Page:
Mr Skeffington; 'I will serve no such sentence. I will eat no food from this moment and long before the expiration of that sentence I shall be out of prison, alive or dead.'
(loud cheering in court).
Skeffington then joined fellow prisoners Mac Diarmada and Milroy and was transported to Mountjoy. Milroy recalled what happened:
'My recollection of the scene in Mountjoy on our return there that evening is very vivid especially in regard to Mr. Skeffington and his immediate demonstration that he meant what he said in the dock. When the prison van disgorges its compressed consignment of human beings in Mountjoy, they are brought into the reception, searched, examined, and if sentenced, have to undress and don prison attire. When it came to Skeffington's turn to undergo these various ceremonials, he somewhat nonplussed the officials in charge. He simply took up a passionate attitude, buttoned up his coat and said: - ‘I will facilitate you in no way, I'll obey no prison regulations, and I'll take no food until I am released.’ He was wearing a 'Votes for Women' badge. One of the warders removed this. He looked at Skeffington and then at the other warders who also looked at Skeffington and looked back scratching their heads the while at warder No. 1. Then they all took a look at this particularly obstinate felon and again scratched their several craniums, dumbfounded and quite ill at ease. Clearly Skeffington was not of the usual run of prisoners that passed through their hands. Then they put him in a sort of waiting box with a seat in it and left him there for a while dispatching one of their number to seek higher authority. The rest of us were marched off to the basement where we had to strip and undergo examination by the doctor. While here Skeffington appeared again, and as he wore his own clothes, I concluded he had come off on top so far.'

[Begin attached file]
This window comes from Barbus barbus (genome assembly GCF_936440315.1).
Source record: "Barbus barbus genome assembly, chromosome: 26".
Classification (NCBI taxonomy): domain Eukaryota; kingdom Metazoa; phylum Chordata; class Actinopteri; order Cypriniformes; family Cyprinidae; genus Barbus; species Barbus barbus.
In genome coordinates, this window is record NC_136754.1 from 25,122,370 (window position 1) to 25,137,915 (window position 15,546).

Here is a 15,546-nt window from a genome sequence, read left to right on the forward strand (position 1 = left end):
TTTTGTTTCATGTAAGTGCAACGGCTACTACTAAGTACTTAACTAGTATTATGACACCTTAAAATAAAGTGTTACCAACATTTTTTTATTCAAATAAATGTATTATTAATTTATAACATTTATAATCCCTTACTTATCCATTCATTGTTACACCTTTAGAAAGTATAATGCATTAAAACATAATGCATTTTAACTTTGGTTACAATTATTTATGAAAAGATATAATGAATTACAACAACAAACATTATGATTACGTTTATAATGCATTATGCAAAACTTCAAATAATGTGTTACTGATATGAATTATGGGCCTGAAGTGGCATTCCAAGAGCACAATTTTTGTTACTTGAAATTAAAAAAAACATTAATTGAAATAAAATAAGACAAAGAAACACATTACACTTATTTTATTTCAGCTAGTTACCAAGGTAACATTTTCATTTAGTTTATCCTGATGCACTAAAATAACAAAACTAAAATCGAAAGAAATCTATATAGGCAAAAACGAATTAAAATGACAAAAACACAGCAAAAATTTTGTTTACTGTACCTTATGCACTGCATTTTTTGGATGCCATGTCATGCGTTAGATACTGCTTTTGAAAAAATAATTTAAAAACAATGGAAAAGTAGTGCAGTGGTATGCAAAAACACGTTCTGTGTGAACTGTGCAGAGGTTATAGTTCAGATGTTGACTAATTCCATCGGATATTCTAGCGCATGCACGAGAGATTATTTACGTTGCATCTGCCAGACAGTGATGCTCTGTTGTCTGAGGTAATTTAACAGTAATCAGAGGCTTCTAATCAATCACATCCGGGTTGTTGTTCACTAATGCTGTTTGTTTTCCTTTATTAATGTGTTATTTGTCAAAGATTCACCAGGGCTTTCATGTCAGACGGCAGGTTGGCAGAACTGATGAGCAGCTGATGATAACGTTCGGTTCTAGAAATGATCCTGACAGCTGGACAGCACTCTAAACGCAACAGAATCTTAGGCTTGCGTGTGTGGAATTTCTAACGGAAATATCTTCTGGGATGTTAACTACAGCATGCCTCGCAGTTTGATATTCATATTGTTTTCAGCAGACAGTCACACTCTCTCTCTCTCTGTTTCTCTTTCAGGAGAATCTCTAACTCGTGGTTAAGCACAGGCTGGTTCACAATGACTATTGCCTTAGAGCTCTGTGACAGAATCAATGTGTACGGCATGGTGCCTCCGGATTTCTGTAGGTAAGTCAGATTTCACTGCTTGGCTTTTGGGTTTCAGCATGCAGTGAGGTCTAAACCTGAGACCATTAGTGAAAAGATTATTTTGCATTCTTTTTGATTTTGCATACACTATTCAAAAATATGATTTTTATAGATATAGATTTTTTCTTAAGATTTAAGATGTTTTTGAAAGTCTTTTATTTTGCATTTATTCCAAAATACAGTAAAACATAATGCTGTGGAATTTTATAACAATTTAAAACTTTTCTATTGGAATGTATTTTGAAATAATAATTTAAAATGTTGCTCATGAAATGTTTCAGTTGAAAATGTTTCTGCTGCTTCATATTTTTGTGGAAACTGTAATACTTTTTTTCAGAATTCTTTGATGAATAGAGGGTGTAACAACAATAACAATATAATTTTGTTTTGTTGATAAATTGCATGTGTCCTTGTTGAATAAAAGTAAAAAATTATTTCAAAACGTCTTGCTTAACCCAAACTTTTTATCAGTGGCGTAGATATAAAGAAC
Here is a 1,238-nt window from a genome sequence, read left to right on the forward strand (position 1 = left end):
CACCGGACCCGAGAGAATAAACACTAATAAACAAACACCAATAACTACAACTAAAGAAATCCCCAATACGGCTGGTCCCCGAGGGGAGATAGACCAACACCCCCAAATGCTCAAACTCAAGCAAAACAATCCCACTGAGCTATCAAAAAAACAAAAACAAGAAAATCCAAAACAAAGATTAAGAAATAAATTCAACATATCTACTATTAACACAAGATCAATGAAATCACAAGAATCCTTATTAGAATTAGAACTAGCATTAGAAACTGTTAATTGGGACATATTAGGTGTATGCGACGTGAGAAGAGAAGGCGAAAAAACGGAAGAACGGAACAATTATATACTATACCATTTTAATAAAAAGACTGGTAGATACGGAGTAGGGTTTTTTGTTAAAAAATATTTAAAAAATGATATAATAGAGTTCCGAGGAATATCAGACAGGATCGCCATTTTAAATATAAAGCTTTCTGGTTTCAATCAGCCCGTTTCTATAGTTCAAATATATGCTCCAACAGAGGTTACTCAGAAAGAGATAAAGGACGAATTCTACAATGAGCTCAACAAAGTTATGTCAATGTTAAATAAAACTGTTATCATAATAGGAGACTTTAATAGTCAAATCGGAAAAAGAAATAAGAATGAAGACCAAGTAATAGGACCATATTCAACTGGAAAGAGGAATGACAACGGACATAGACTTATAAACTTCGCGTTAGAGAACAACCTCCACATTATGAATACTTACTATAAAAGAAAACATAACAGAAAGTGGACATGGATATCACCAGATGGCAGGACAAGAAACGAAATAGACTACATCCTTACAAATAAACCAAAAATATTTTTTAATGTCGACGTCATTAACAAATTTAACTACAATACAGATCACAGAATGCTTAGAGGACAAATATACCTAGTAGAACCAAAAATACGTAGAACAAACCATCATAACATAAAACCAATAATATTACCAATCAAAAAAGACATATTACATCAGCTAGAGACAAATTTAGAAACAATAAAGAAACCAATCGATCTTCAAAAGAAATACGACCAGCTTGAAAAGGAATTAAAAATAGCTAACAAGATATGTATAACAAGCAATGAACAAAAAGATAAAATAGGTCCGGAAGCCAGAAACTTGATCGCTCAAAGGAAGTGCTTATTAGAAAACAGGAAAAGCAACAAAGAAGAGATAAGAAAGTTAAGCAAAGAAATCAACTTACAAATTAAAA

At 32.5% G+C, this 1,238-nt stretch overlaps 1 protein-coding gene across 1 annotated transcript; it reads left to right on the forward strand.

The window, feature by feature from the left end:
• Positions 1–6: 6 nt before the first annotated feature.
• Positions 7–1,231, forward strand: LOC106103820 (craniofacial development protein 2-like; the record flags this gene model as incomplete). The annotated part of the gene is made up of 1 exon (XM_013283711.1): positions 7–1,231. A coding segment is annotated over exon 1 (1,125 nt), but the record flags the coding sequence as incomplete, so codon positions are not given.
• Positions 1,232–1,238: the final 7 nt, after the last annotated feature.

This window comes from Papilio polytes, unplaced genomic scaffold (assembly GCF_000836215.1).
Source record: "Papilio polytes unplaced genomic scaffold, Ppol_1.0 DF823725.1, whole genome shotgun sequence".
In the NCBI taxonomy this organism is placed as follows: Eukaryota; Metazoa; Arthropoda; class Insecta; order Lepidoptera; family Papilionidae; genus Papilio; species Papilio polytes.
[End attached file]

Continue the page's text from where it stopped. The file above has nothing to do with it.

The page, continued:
When Milroy met him the following morning in the exercise yard:
'Skeffington had told me he had already refused food, ‘The doctor had threatened to forcibly feed me and I am going to ask the visiting Justices to restrain him from so doing.’ I asked him about his clothes. He told me that the Governor had informed him that he could continue to wear his clothes until the Prisons Board had considered the matter and he (the Governor) had added that a prisoner doing hard labour 'could wear his own clothes'.'